- Give them action steps, and follow up on their progress in weekly or biweekly check-ins.
- Get proactive about promoting your people to your peers and those above you in the organization.
- Know your messaging strategy around the promotion of your employees.
To proactively share positive messages about your employees, clarify your messaging strategy. What three key traits do you want them to associate with the employee you’re promoting? Ask for her input on this, helping her to create a clear brand for herself. Consider the areas in which that person excels, as well as her goals. Consistent messaging about that employee’s brand will help her develop a strong reputation for those qualities.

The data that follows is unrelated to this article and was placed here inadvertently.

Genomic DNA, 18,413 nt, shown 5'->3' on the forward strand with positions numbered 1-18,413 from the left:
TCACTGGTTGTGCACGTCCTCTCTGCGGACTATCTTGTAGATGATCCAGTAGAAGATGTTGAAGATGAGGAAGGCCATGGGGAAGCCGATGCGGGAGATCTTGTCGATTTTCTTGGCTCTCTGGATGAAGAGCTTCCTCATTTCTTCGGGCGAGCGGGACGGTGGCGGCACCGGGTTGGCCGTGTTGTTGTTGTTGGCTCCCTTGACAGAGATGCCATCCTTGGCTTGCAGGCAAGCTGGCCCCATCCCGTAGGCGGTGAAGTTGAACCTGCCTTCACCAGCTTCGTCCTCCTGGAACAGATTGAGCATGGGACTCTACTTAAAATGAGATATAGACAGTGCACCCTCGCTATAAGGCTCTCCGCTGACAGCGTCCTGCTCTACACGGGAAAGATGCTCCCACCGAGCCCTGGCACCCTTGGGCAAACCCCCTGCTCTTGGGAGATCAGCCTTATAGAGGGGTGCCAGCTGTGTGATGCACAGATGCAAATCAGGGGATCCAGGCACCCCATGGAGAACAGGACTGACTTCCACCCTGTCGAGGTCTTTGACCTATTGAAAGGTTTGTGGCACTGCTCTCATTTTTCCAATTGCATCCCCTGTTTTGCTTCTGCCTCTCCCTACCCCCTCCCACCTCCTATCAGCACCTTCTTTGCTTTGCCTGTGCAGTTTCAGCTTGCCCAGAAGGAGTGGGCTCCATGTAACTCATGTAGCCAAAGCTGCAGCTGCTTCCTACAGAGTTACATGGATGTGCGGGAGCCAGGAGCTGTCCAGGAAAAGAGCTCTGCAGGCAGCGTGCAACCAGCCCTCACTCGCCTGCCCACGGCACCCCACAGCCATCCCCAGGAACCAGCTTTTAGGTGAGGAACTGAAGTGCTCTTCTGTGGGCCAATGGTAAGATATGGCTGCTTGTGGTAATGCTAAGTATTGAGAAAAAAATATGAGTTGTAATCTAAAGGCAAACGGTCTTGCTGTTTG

- Share impactful stories showing the value of that employee to the company.
Think of examples of situations in which that individual has demonstrated those key qualities. Think of your favorite stories of how she saved the day or made your own life easier. Being able to tell a vivid story when you introduce her to a higher-level leader will make the intro far more memorable than “This is Jane from accounting. She does great work.” Jot down a list of favorite stories that put a spotlight on each employee’s best qualities, and keep it in the employee’s file for quick reference. If you’re sitting around the board room discussing that person’s qualifications, you’ll be prepared to eloquently explain why she’s the best candidate for promotion.
- Set work performance goals with your employee.